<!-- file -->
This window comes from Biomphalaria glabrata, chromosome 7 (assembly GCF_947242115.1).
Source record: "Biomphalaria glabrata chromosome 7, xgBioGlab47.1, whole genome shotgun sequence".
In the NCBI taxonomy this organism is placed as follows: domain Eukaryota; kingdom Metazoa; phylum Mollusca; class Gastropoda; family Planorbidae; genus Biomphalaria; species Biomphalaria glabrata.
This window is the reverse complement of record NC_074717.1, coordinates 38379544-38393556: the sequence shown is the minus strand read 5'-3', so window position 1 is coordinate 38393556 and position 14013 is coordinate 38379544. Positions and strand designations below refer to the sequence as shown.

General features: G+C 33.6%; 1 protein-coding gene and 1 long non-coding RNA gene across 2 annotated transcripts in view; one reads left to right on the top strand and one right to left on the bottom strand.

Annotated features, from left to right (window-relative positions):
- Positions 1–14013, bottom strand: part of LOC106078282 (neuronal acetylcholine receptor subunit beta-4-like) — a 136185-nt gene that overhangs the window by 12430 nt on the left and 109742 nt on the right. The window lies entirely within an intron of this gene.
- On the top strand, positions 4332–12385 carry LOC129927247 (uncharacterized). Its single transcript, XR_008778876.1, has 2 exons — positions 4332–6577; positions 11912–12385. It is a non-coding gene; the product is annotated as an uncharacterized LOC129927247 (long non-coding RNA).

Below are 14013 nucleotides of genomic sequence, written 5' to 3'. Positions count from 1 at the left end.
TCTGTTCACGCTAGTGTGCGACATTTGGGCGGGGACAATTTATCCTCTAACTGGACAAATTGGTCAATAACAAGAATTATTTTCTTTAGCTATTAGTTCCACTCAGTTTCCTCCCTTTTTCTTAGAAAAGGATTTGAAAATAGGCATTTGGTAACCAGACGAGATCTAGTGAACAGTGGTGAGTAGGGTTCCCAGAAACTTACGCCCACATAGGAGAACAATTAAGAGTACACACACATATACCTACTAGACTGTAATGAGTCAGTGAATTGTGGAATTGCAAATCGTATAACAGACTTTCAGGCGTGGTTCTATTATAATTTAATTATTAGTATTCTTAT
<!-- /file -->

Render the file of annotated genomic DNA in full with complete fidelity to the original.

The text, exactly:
This window comes from Biomphalaria glabrata, chromosome 7 (assembly GCF_947242115.1).
Source record: "Biomphalaria glabrata chromosome 7, xgBioGlab47.1, whole genome shotgun sequence".
In the NCBI taxonomy this organism is placed as follows: domain Eukaryota; kingdom Metazoa; phylum Mollusca; class Gastropoda; family Planorbidae; genus Biomphalaria; species Biomphalaria glabrata.
This window is the reverse complement of record NC_074717.1, coordinates 38379544-38393556: the sequence shown is the minus strand read 5'-3', so window position 1 is coordinate 38393556 and position 14013 is coordinate 38379544. Positions and strand designations below refer to the sequence as shown.

General features: G+C 33.6%; 1 protein-coding gene and 1 long non-coding RNA gene across 2 annotated transcripts in view; one reads left to right on the top strand and one right to left on the bottom strand.

Annotated features, from left to right (window-relative positions):
- Positions 1–14013, bottom strand: part of LOC106078282 (neuronal acetylcholine receptor subunit beta-4-like) — a 136185-nt gene that overhangs the window by 12430 nt on the left and 109742 nt on the right. The window lies entirely within an intron of this gene.
- On the top strand, positions 4332–12385 carry LOC129927247 (uncharacterized). Its single transcript, XR_008778876.1, has 2 exons — positions 4332–6577; positions 11912–12385. It is a non-coding gene; the product is annotated as an uncharacterized LOC129927247 (long non-coding RNA).

Below are 14013 nucleotides of genomic sequence, written 5' to 3'. Positions count from 1 at the left end.
TCTGTTCACGCTAGTGTGCGACATTTGGGCGGGGACAATTTATCCTCTAACTGGACAAATTGGTCAATAACAAGAATTATTTTCTTTAGCTATTAGTTCCACTCAGTTTCCTCCCTTTTTCTTAGAAAAGGATTTGAAAATAGGCATTTGGTAACCAGACGAGATCTAGTGAACAGTGGTGAGTAGGGTTCCCAGAAACTTACGCCCACATAGGAGAACAATTAAGAGTACACACACATATACCTACTAGACTGTAATGAGTCAGTGAATTGTGGAATTGCAAATCGTATAACAGACTTTCAGGCGTGGTTCTATTATAATTTAATTATTAGTATTCTTAT